PSA: Secure Your Mobile Devices

Think about all the data you have on your phone. These days, that’s more than just a list of phone numbers. We have email accounts, social networking profiles, mobile banking, private notes and documents, and so much more. If our phones were lost and consequently found by someone with less than honest intentions, the list of potentially compromised information would be daunting.

But just how bad could losing your phone be? Symantec recently decided to find out. They intentionally “lost” 50 Android smartphones across various large cities in the US and Canada. Each device was loaded with what appeared to be private data and fitted with special software that allowed Symantec to track what happened. The results? Well, they’re not promising.

Over 95% of the time, those who found the lost device made an attempt to access data such as email or online banking information. 

Let that sink in for a minute. Based on the results of this study, it is safe to assume that if you lose your phone, someone will be poking through all your private and personal data. On a slightly happier note, some sort of attempt was made to return the phone about half the time. But even in those cases most people went snooping around first. Some even directly admitted to doing so, apologizing after the fact. Check out the full report here [PDF].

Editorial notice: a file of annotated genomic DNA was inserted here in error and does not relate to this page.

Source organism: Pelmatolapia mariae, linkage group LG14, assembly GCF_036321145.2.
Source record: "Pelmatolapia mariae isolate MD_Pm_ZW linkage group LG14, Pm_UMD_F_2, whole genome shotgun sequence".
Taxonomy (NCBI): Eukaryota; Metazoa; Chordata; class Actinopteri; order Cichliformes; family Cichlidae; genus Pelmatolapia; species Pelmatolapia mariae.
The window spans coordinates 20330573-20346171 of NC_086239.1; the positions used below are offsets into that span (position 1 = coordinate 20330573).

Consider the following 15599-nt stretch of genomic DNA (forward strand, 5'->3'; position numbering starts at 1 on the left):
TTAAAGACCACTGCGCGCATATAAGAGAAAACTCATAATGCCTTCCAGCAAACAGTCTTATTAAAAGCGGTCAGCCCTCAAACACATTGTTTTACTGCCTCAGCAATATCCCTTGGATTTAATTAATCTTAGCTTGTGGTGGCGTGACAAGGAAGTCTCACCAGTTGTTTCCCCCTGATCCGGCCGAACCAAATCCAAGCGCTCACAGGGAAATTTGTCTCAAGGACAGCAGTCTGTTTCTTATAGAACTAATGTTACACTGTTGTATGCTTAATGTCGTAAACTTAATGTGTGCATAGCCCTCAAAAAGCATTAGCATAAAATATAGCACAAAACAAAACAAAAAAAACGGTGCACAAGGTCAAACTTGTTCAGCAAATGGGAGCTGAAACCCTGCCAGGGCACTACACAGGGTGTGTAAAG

The moral of the story? Ensure your data is secure! Whether this is through a passcode or gesture based lock, remote wipe capabilities, encrypted data, private records (in the case of DejaOffice), or some combination of these. Your phone simply contains too much personal data to remain unsecured in some way.

How to Password-Protect Contacts, Calendars, & More with DejaOffice

DejaOffice makes it easy to protect your private data. With our Private Records feature, you can secure contacts, calendar events, tasks, memos, and even expenses. And it does so selectively, allowing you to secure your most sensitive data while keeping your standard data easily accessible.

Interested in learning how Private Records work? We thought you might be, so we made a video. Check it out below to get started:

The Plight of the Standalone Microsoft Outlook User

These days, “the cloud” is all the buzz. The cloud, in terms of contact and calendar sync (among others), means using a service like Google, Gmail, or Windows Live (Hotmail). Just host your data in the cloud and it will magically show up on your device. Simple, right?

Not so, say the people (as they rise in mutiny).

Google started the move to store personal information in the cloud. First with email, then with calendar, and then with contacts. If you buy a new Android phone, all your email, contacts, and calendar data that is hosted in the Google cloud will magically synchronize with your phone. Oh, and this magic works with iPhone, iPad and BlackBerry too.

Microsoft joined the cloud party with their Windows Phone 7 launch. They now require people to have a Windows Live account in order to sync PC data to the device. This means Microsoft Outlook users who have maintained years of contacts, calendar, tasks and notes data on their PC now have to trust that data to the cloud. The cloud will then synchronize with Windows Phone 7.

So what’s wrong with this?

Well, for starters, we’ve already seen this movie! Palm tried the same thing with their Palm webOS launch.  They required people to have a Google account, which integrated with Palm Synergy. If you wanted to keep your PC data in sync with your webOS device, you had to first sync to your Google account in the cloud. The story for Palm didn’t end so well. (HP may beg to differ.)